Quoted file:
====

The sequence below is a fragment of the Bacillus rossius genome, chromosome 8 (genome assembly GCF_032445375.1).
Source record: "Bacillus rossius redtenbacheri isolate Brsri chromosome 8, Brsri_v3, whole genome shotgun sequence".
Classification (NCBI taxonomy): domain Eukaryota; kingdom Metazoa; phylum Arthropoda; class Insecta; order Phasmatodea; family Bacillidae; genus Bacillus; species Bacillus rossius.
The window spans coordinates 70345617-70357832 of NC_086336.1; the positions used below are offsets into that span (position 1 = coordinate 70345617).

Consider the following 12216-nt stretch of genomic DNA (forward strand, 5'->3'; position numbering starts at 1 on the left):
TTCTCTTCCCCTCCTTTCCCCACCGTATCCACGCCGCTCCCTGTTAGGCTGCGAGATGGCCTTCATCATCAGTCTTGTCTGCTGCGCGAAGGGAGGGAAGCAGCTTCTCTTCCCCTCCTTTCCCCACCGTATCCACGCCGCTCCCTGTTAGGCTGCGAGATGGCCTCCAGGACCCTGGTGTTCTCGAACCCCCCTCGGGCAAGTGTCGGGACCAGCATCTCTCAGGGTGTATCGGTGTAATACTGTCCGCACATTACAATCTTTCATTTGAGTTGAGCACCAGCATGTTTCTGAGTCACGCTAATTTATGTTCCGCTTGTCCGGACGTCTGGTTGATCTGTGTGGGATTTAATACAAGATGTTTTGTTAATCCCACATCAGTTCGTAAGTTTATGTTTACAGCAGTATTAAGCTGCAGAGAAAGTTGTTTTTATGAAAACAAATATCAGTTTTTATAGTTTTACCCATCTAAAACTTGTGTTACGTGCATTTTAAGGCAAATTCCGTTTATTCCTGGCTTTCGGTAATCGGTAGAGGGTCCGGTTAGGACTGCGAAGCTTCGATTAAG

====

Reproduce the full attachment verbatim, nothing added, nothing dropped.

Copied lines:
The sequence below is a fragment of the Bacillus rossius genome, chromosome 8 (genome assembly GCF_032445375.1).
Source record: "Bacillus rossius redtenbacheri isolate Brsri chromosome 8, Brsri_v3, whole genome shotgun sequence".
Classification (NCBI taxonomy): domain Eukaryota; kingdom Metazoa; phylum Arthropoda; class Insecta; order Phasmatodea; family Bacillidae; genus Bacillus; species Bacillus rossius.
The window spans coordinates 70345617-70357832 of NC_086336.1; the positions used below are offsets into that span (position 1 = coordinate 70345617).

Consider the following 12216-nt stretch of genomic DNA (forward strand, 5'->3'; position numbering starts at 1 on the left):
TTCTCTTCCCCTCCTTTCCCCACCGTATCCACGCCGCTCCCTGTTAGGCTGCGAGATGGCCTTCATCATCAGTCTTGTCTGCTGCGCGAAGGGAGGGAAGCAGCTTCTCTTCCCCTCCTTTCCCCACCGTATCCACGCCGCTCCCTGTTAGGCTGCGAGATGGCCTCCAGGACCCTGGTGTTCTCGAACCCCCCTCGGGCAAGTGTCGGGACCAGCATCTCTCAGGGTGTATCGGTGTAATACTGTCCGCACATTACAATCTTTCATTTGAGTTGAGCACCAGCATGTTTCTGAGTCACGCTAATTTATGTTCCGCTTGTCCGGACGTCTGGTTGATCTGTGTGGGATTTAATACAAGATGTTTTGTTAATCCCACATCAGTTCGTAAGTTTATGTTTACAGCAGTATTAAGCTGCAGAGAAAGTTGTTTTTATGAAAACAAATATCAGTTTTTATAGTTTTACCCATCTAAAACTTGTGTTACGTGCATTTTAAGGCAAATTCCGTTTATTCCTGGCTTTCGGTAATCGGTAGAGGGTCCGGTTAGGACTGCGAAGCTTCGATTAAG